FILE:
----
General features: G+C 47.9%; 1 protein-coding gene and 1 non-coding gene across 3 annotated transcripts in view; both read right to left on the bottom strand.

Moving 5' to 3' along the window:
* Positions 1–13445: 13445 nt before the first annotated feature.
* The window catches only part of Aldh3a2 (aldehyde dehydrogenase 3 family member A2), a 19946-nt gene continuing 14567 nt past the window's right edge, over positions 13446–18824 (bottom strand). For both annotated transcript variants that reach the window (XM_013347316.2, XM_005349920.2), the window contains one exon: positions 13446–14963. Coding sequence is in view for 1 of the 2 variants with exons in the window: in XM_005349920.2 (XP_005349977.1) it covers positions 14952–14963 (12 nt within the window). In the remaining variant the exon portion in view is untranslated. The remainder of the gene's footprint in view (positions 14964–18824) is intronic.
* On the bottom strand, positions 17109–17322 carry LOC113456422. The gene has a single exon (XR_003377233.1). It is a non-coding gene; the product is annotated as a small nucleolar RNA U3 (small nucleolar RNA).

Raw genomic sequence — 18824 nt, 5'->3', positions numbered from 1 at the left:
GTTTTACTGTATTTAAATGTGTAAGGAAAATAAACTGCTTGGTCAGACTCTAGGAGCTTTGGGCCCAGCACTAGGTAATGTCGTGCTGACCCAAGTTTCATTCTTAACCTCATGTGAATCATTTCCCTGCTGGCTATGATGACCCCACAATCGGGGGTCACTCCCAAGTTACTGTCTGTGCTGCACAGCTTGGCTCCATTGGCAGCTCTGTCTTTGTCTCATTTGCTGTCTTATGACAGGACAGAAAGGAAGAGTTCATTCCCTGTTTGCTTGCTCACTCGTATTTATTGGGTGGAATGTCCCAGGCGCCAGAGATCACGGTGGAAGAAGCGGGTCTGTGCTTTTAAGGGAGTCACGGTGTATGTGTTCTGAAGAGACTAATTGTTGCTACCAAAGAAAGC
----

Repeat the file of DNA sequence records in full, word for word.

General features: G+C 47.9%; 1 protein-coding gene and 1 non-coding gene across 3 annotated transcripts in view; both read right to left on the bottom strand.

Moving 5' to 3' along the window:
* Positions 1–13445: 13445 nt before the first annotated feature.
* The window catches only part of Aldh3a2 (aldehyde dehydrogenase 3 family member A2), a 19946-nt gene continuing 14567 nt past the window's right edge, over positions 13446–18824 (bottom strand). For both annotated transcript variants that reach the window (XM_013347316.2, XM_005349920.2), the window contains one exon: positions 13446–14963. Coding sequence is in view for 1 of the 2 variants with exons in the window: in XM_005349920.2 (XP_005349977.1) it covers positions 14952–14963 (12 nt within the window). In the remaining variant the exon portion in view is untranslated. The remainder of the gene's footprint in view (positions 14964–18824) is intronic.
* On the bottom strand, positions 17109–17322 carry LOC113456422. The gene has a single exon (XR_003377233.1). It is a non-coding gene; the product is annotated as a small nucleolar RNA U3 (small nucleolar RNA).

Raw genomic sequence — 18824 nt, 5'->3', positions numbered from 1 at the left:
GTTTTACTGTATTTAAATGTGTAAGGAAAATAAACTGCTTGGTCAGACTCTAGGAGCTTTGGGCCCAGCACTAGGTAATGTCGTGCTGACCCAAGTTTCATTCTTAACCTCATGTGAATCATTTCCCTGCTGGCTATGATGACCCCACAATCGGGGGTCACTCCCAAGTTACTGTCTGTGCTGCACAGCTTGGCTCCATTGGCAGCTCTGTCTTTGTCTCATTTGCTGTCTTATGACAGGACAGAAAGGAAGAGTTCATTCCCTGTTTGCTTGCTCACTCGTATTTATTGGGTGGAATGTCCCAGGCGCCAGAGATCACGGTGGAAGAAGCGGGTCTGTGCTTTTAAGGGAGTCACGGTGTATGTGTTCTGAAGAGACTAATTGTTGCTACCAAAGAAAGC